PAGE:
The **Standard Error of the Mean** (SE(M)) is analogous to the Standard Deviation (SD), in that it is an estimate of variability. It is different, however, in that while the Standard Deviation gives one a sense of how much variability there is in the *individual values* that make up one single sample, the Standard Error of the Mean gives one a sense of how much variability there is in the *means* of small samples (of n individual values) of a larger population.

As an example, assume that you measured the height of a population of 1000 people. The SD is 3.0 cm. This tells you how much individual variability there is among individuals. If you only measured 500 people, your standard deviation would still be very close to 3.0 cm. Same thing if you measured 250 people. With *reasonably* large sample sizes, SD will always be the same.

Now, imagine you measured the average height of ten random people. Then, imagine you measured the height of another ten random people. These mean heights would be different. HOW different they were would be a function of both the SD (i.e. how much individual variability there is), *and* the sample size – as you choose larger and larger groups of people, the means will deviate less. Groups of 5 are likely to have a lot of variability in the means, because if one person is very tall or very short, the mean will be thrown off. Groups of 100, by contrast, are almost always going to have similar means, because variability is averaged out. This is, in essence, what we are referring to when we talk about the Standard Error of the Mean. **When there is a lot of individual variability (SD is high) and n (number per sample) is small, SE(M) will be large. When there is very little individual variability and n is large, SE(M) will be small.**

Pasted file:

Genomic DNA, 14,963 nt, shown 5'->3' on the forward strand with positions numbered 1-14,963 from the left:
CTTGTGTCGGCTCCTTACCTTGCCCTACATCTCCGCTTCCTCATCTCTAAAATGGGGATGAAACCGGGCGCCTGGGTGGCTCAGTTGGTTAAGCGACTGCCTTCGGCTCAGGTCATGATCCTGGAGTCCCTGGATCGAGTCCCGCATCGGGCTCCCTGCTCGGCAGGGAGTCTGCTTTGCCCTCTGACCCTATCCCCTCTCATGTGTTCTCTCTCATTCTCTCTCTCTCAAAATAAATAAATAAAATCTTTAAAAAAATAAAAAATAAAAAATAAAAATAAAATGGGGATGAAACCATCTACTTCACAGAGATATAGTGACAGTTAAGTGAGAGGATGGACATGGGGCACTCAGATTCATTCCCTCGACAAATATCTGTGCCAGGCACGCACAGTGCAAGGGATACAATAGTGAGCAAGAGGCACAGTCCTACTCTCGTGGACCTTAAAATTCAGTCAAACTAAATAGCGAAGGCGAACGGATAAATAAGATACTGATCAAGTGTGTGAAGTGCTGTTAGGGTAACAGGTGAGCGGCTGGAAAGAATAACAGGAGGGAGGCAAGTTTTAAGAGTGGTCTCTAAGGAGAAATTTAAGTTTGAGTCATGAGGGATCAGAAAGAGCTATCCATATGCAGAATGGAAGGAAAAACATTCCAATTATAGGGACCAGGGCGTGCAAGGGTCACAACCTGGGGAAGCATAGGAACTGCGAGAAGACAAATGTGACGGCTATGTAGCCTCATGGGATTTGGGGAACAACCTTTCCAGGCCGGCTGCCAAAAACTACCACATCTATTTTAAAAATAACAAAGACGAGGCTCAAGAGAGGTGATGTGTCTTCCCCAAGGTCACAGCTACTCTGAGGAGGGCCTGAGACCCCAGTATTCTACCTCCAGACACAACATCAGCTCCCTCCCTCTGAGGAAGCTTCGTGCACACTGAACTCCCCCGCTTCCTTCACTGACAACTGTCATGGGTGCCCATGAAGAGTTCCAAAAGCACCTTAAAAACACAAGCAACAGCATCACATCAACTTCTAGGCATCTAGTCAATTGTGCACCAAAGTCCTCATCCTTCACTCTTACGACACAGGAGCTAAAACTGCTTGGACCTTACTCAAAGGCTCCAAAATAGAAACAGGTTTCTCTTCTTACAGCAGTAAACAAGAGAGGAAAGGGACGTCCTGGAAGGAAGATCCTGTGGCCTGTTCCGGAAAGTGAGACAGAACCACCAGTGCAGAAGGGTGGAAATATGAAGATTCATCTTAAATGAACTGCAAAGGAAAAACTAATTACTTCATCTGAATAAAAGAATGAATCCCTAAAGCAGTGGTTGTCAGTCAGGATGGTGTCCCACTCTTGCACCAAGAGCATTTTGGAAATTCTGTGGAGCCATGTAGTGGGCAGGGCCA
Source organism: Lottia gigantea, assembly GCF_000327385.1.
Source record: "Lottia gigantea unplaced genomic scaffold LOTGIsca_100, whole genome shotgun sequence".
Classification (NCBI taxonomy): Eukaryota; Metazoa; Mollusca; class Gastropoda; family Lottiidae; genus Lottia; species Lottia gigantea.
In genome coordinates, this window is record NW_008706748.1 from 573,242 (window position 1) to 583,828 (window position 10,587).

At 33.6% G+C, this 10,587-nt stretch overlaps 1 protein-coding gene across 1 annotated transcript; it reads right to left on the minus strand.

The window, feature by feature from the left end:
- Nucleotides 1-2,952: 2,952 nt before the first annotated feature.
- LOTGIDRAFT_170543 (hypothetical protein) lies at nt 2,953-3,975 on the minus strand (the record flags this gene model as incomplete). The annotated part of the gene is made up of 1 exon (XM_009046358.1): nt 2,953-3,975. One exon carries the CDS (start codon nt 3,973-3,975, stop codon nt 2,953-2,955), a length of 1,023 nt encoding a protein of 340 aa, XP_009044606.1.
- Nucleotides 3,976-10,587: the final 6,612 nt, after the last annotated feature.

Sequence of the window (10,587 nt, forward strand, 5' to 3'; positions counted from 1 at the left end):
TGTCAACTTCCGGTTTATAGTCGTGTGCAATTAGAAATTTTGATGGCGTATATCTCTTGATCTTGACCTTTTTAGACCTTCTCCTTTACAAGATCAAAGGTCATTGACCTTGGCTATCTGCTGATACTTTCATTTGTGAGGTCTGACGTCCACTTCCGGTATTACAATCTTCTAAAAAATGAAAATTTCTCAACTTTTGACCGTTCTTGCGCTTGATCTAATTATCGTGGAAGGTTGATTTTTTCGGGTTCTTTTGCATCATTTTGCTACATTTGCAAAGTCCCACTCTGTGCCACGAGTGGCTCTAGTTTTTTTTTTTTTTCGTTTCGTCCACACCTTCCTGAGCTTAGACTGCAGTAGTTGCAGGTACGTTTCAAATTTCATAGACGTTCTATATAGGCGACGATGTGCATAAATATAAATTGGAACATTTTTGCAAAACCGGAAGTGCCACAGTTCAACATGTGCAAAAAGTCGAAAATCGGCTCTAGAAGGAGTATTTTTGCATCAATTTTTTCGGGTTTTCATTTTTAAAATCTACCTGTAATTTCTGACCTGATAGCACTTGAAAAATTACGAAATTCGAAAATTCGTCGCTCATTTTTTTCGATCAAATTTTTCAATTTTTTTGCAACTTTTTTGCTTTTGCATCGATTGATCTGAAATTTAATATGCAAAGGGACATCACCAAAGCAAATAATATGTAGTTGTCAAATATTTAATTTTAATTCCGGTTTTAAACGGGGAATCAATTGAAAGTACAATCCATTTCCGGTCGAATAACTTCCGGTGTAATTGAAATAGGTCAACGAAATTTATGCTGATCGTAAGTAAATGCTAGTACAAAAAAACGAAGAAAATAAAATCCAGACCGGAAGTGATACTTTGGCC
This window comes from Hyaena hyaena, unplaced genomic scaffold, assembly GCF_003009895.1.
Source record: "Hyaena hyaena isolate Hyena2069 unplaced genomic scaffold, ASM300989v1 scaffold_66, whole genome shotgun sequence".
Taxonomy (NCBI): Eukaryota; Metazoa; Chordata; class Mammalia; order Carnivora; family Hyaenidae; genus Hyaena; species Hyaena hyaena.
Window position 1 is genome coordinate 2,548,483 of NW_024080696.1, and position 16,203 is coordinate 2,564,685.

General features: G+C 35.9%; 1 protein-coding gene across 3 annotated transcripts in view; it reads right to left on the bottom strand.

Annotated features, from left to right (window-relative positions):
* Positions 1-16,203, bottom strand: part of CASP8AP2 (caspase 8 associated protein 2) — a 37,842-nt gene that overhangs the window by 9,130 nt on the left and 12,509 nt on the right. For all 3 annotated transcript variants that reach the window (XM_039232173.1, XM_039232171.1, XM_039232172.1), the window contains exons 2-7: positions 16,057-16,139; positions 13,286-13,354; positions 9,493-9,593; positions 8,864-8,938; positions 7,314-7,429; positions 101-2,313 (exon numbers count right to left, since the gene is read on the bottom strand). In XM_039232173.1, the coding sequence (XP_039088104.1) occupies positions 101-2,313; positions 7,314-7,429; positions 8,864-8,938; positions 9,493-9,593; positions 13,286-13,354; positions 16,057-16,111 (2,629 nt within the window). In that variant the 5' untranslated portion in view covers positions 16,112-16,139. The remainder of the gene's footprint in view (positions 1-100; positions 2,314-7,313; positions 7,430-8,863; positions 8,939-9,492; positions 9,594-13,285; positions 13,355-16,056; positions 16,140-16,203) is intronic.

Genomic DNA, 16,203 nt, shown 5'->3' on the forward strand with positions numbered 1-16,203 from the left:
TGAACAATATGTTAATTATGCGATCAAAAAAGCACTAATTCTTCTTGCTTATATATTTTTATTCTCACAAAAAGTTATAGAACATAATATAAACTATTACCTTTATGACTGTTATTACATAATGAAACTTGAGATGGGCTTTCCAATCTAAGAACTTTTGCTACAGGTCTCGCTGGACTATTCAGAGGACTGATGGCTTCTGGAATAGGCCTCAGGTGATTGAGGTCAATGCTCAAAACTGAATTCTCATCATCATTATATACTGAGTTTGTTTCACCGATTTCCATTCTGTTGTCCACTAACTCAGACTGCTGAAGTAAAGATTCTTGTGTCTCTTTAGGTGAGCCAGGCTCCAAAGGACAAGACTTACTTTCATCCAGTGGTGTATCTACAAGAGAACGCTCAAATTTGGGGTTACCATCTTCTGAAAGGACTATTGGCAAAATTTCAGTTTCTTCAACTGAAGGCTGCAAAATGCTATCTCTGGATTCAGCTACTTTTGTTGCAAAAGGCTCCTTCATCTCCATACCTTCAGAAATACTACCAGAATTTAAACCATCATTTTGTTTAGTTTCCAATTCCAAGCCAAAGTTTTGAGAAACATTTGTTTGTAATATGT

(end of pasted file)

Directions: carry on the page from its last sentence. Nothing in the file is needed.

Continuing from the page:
This becomes important when comparing groups. If the expected variability between groups is large (i.e. SE(M) is large), then the actual difference between groups will have to be very large if it is to be considered statistically significant. This is exemplified in the calculation of the Z Test.

**Standard Error of the Mean:**